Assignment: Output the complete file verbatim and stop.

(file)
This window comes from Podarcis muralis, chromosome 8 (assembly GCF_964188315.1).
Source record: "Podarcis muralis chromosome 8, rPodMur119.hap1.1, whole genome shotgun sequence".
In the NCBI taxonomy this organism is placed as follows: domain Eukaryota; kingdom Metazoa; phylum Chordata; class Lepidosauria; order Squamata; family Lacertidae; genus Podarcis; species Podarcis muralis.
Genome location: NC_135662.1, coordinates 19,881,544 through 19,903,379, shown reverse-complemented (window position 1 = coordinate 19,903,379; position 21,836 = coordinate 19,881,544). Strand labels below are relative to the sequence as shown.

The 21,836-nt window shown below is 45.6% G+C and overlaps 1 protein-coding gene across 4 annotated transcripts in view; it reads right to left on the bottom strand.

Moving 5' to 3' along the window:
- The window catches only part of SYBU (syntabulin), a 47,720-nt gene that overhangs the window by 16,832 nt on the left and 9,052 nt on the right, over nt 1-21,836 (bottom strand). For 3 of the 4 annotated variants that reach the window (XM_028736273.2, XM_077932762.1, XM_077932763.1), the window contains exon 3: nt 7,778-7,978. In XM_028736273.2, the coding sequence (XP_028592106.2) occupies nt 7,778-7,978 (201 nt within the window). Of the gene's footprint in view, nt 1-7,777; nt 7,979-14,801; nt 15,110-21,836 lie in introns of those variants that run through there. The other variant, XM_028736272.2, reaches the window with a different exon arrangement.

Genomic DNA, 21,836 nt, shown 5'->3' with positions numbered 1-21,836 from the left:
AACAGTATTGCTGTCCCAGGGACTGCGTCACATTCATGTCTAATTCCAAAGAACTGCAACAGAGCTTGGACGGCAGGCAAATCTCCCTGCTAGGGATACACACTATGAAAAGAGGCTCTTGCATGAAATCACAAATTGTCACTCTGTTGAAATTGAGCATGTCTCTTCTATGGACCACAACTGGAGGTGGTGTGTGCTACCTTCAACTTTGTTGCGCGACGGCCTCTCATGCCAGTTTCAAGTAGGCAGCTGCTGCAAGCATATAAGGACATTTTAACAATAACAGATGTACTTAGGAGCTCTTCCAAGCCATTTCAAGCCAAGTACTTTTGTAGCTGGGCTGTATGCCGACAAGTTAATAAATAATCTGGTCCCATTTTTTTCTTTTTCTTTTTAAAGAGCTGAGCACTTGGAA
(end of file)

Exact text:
This window comes from Podarcis muralis, chromosome 8 (assembly GCF_964188315.1).
Source record: "Podarcis muralis chromosome 8, rPodMur119.hap1.1, whole genome shotgun sequence".
In the NCBI taxonomy this organism is placed as follows: domain Eukaryota; kingdom Metazoa; phylum Chordata; class Lepidosauria; order Squamata; family Lacertidae; genus Podarcis; species Podarcis muralis.
Genome location: NC_135662.1, coordinates 19,881,544 through 19,903,379, shown reverse-complemented (window position 1 = coordinate 19,903,379; position 21,836 = coordinate 19,881,544). Strand labels below are relative to the sequence as shown.

The 21,836-nt window shown below is 45.6% G+C and overlaps 1 protein-coding gene across 4 annotated transcripts in view; it reads right to left on the bottom strand.

Moving 5' to 3' along the window:
- The window catches only part of SYBU (syntabulin), a 47,720-nt gene that overhangs the window by 16,832 nt on the left and 9,052 nt on the right, over nt 1-21,836 (bottom strand). For 3 of the 4 annotated variants that reach the window (XM_028736273.2, XM_077932762.1, XM_077932763.1), the window contains exon 3: nt 7,778-7,978. In XM_028736273.2, the coding sequence (XP_028592106.2) occupies nt 7,778-7,978 (201 nt within the window). Of the gene's footprint in view, nt 1-7,777; nt 7,979-14,801; nt 15,110-21,836 lie in introns of those variants that run through there. The other variant, XM_028736272.2, reaches the window with a different exon arrangement.

Genomic DNA, 21,836 nt, shown 5'->3' with positions numbered 1-21,836 from the left:
AACAGTATTGCTGTCCCAGGGACTGCGTCACATTCATGTCTAATTCCAAAGAACTGCAACAGAGCTTGGACGGCAGGCAAATCTCCCTGCTAGGGATACACACTATGAAAAGAGGCTCTTGCATGAAATCACAAATTGTCACTCTGTTGAAATTGAGCATGTCTCTTCTATGGACCACAACTGGAGGTGGTGTGTGCTACCTTCAACTTTGTTGCGCGACGGCCTCTCATGCCAGTTTCAAGTAGGCAGCTGCTGCAAGCATATAAGGACATTTTAACAATAACAGATGTACTTAGGAGCTCTTCCAAGCCATTTCAAGCCAAGTACTTTTGTAGCTGGGCTGTATGCCGACAAGTTAATAAATAATCTGGTCCCATTTTTTTCTTTTTCTTTTTAAAGAGCTGAGCACTTGGAA